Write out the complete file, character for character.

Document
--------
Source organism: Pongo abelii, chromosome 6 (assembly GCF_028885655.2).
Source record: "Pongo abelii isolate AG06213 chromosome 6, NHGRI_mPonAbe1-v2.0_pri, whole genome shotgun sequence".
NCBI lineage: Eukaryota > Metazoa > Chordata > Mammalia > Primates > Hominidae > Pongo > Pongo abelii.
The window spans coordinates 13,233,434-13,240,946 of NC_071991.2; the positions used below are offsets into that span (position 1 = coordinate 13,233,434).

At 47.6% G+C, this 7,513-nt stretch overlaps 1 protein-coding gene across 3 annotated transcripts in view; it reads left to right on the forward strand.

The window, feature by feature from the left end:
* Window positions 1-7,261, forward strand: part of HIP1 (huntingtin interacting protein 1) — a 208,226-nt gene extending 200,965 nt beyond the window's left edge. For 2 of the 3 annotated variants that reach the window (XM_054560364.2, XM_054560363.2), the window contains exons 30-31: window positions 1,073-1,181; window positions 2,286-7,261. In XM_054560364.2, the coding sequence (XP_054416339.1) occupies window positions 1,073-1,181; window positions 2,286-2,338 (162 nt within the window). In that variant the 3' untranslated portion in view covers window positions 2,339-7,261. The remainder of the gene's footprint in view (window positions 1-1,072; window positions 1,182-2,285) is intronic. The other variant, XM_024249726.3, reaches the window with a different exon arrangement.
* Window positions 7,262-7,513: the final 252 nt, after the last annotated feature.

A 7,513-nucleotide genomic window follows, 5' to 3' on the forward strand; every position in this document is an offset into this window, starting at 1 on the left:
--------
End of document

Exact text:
Source organism: Pongo abelii, chromosome 6 (assembly GCF_028885655.2).
Source record: "Pongo abelii isolate AG06213 chromosome 6, NHGRI_mPonAbe1-v2.0_pri, whole genome shotgun sequence".
NCBI lineage: Eukaryota > Metazoa > Chordata > Mammalia > Primates > Hominidae > Pongo > Pongo abelii.
The window spans coordinates 13,233,434-13,240,946 of NC_071991.2; the positions used below are offsets into that span (position 1 = coordinate 13,233,434).

At 47.6% G+C, this 7,513-nt stretch overlaps 1 protein-coding gene across 3 annotated transcripts in view; it reads left to right on the forward strand.

The window, feature by feature from the left end:
* Window positions 1-7,261, forward strand: part of HIP1 (huntingtin interacting protein 1) — a 208,226-nt gene extending 200,965 nt beyond the window's left edge. For 2 of the 3 annotated variants that reach the window (XM_054560364.2, XM_054560363.2), the window contains exons 30-31: window positions 1,073-1,181; window positions 2,286-7,261. In XM_054560364.2, the coding sequence (XP_054416339.1) occupies window positions 1,073-1,181; window positions 2,286-2,338 (162 nt within the window). In that variant the 3' untranslated portion in view covers window positions 2,339-7,261. The remainder of the gene's footprint in view (window positions 1-1,072; window positions 1,182-2,285) is intronic. The other variant, XM_024249726.3, reaches the window with a different exon arrangement.
* Window positions 7,262-7,513: the final 252 nt, after the last annotated feature.

A 7,513-nucleotide genomic window follows, 5' to 3' on the forward strand; every position in this document is an offset into this window, starting at 1 on the left: